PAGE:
“Working in a lab at Williams over the summer is not only a great opportunity to gain research experience and work closely with Williams professors,...
Hear from a Bio Student
“Summer research was a truly great experience that I will never forget. Not only did I have the opportunity to work and engage with other classmates who shared and spurred my enthusiasm, but the time I spent in the lab gave me the confidence I needed to be able to research, design, and perform my own scientific experiments.”
“Working in a lab at Williams over the summer is not only a great opportunity to gain research experience and work closely with Williams professors, but also a time to get to know your Professors in a fun, laid-back environment. Between between canoe trips, cook-outs, and baking parties, my lab partner and I had a blast hanging out with our Professor inside and outside of lab this summer.”
“The spring of my junior year I studied at Sea Education Association/SEA Semester. I spent 6 weeks in Woods Hole, MA taking classes in oceanography, nautical science, and maritime studies all in preparation for heading to sea for another 6 weeks aboard a 135-foot brigantine sailing vessel.”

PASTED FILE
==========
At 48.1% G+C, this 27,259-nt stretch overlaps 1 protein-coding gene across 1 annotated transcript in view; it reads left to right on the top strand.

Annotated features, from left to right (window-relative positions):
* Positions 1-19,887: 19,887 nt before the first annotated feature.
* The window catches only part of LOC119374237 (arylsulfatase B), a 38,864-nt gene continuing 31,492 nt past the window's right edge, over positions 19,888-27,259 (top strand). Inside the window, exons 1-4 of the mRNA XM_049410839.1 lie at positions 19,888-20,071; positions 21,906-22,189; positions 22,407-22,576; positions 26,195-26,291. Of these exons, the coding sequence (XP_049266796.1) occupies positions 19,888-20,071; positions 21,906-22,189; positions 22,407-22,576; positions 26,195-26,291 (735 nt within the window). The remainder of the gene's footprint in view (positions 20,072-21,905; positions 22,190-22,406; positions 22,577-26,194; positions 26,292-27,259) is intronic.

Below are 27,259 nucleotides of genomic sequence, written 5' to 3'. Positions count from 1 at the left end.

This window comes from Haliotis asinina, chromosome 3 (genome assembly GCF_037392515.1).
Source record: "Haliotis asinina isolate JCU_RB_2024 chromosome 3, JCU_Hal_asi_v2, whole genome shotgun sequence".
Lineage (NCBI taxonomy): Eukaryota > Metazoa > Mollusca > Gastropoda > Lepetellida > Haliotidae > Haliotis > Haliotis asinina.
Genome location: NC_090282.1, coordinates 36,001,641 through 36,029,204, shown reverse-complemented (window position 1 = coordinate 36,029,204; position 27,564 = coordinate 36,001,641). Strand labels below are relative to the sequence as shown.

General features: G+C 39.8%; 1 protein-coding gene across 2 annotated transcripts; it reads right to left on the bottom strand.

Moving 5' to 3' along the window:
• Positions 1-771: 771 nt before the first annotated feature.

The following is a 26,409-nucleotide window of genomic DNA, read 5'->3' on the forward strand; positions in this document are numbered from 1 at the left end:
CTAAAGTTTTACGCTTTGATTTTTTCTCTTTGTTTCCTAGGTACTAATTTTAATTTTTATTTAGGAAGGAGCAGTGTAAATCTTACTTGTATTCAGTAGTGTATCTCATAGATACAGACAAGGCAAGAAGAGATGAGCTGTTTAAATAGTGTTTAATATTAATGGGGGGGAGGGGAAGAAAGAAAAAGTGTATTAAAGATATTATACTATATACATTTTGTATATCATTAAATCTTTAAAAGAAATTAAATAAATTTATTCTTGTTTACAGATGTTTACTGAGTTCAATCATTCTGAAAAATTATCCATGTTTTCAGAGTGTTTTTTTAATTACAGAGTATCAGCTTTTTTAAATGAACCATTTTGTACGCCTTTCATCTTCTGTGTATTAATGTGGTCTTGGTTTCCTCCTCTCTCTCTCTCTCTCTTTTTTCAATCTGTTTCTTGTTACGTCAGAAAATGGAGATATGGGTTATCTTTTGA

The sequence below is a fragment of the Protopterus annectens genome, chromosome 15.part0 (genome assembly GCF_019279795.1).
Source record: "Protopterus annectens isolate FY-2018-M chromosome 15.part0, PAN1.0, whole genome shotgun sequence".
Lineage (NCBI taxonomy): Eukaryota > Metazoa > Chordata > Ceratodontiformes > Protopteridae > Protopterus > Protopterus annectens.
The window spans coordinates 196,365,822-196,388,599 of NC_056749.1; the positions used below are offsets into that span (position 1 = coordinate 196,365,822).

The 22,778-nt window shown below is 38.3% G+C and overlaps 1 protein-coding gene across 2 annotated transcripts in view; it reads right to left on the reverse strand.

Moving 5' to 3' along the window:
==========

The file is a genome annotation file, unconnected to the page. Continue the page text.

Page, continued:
I’ve had a wonderful experience studying biology and neuroscience as a part of the Williams Exeter Programme at Oxford (WEPO). I’ve been able to take tutorials that are highly catered to my interests, including Music and Cognition, Auditory Neuroscience, Immunology and Physiology & Pharmacology. While it’s humbling to be tutored and lectured by some of
I spent the fall of my junior year studying in Galway, Ireland. I took a Human Anatomy course, which counted toward my Biology major.
While studying at Kings College London, I not only learned to navigate the narrow streets of London and its public transportation system – I discovered all kinds of things about the subject and field of biology!
I’m currently in Australia with SIT: Rainforest, Reef, and Cultural Ecology.
“I spent most of my fall semester in Costa Rica living in an indigenous community, teaching english to local high schoolers and living with a wonderful host family. Though I didn’t take any formal classes during my stay there, I learned a lot about the biology, cultures, and climate of the region through experience and daily interaction with local community members. I can now identify more birds in spanish than I can in english!”
“Studying abroad in Fiji, at the University of the South Pacific, was a great way to explore conservation science in a region of great biodiversity. I had an amazing experience and even got credit towards my Biology major in the process. I had the opportunity to learn both in a classroom and in a truly unique field setting, something that would not have been possible if I didn’t go abroad. “
“As a part of my Australian Vertebrate Fauna class, I participated in population surveys at the Toomba Research Station. The station, now declared a nature refuge, extends for 47,000 ha across the northeastern region of Queensland, Australia. Through one class’ four-day camping trip, I was able to handle and identify carpet pythons, kingfishers, and kookaburras!”